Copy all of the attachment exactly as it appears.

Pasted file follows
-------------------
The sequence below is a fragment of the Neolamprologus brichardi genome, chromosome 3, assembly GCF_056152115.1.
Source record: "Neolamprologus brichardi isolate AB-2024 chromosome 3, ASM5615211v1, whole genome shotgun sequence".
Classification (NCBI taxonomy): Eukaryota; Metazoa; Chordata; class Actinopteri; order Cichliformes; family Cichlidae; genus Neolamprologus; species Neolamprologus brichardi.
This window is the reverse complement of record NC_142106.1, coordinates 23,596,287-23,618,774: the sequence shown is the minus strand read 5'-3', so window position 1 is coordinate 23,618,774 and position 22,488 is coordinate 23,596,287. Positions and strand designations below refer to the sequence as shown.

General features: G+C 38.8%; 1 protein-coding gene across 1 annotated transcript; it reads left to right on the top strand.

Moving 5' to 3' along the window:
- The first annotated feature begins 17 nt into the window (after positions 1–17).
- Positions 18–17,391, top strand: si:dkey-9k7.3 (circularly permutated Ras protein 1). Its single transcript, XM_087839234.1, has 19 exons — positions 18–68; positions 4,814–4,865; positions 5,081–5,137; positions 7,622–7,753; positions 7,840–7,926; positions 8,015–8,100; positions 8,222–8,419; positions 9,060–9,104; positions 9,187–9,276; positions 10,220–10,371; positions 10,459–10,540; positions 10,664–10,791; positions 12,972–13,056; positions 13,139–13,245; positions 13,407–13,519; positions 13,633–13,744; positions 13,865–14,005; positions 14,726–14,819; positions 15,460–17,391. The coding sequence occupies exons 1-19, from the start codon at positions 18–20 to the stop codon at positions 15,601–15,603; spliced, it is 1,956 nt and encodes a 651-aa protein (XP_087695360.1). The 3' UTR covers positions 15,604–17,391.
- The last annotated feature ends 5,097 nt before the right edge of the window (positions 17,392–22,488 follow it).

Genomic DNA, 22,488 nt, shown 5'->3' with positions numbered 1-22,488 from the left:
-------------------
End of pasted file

The sequence below is a fragment of the Neolamprologus brichardi genome, chromosome 3, assembly GCF_056152115.1.
Source record: "Neolamprologus brichardi isolate AB-2024 chromosome 3, ASM5615211v1, whole genome shotgun sequence".
Classification (NCBI taxonomy): Eukaryota; Metazoa; Chordata; class Actinopteri; order Cichliformes; family Cichlidae; genus Neolamprologus; species Neolamprologus brichardi.
This window is the reverse complement of record NC_142106.1, coordinates 23,596,287-23,618,774: the sequence shown is the minus strand read 5'-3', so window position 1 is coordinate 23,618,774 and position 22,488 is coordinate 23,596,287. Positions and strand designations below refer to the sequence as shown.

General features: G+C 38.8%; 1 protein-coding gene across 1 annotated transcript; it reads left to right on the top strand.

Moving 5' to 3' along the window:
- The first annotated feature begins 17 nt into the window (after positions 1–17).
- Positions 18–17,391, top strand: si:dkey-9k7.3 (circularly permutated Ras protein 1). Its single transcript, XM_087839234.1, has 19 exons — positions 18–68; positions 4,814–4,865; positions 5,081–5,137; positions 7,622–7,753; positions 7,840–7,926; positions 8,015–8,100; positions 8,222–8,419; positions 9,060–9,104; positions 9,187–9,276; positions 10,220–10,371; positions 10,459–10,540; positions 10,664–10,791; positions 12,972–13,056; positions 13,139–13,245; positions 13,407–13,519; positions 13,633–13,744; positions 13,865–14,005; positions 14,726–14,819; positions 15,460–17,391. The coding sequence occupies exons 1-19, from the start codon at positions 18–20 to the stop codon at positions 15,601–15,603; spliced, it is 1,956 nt and encodes a 651-aa protein (XP_087695360.1). The 3' UTR covers positions 15,604–17,391.
- The last annotated feature ends 5,097 nt before the right edge of the window (positions 17,392–22,488 follow it).

Genomic DNA, 22,488 nt, shown 5'->3' with positions numbered 1-22,488 from the left: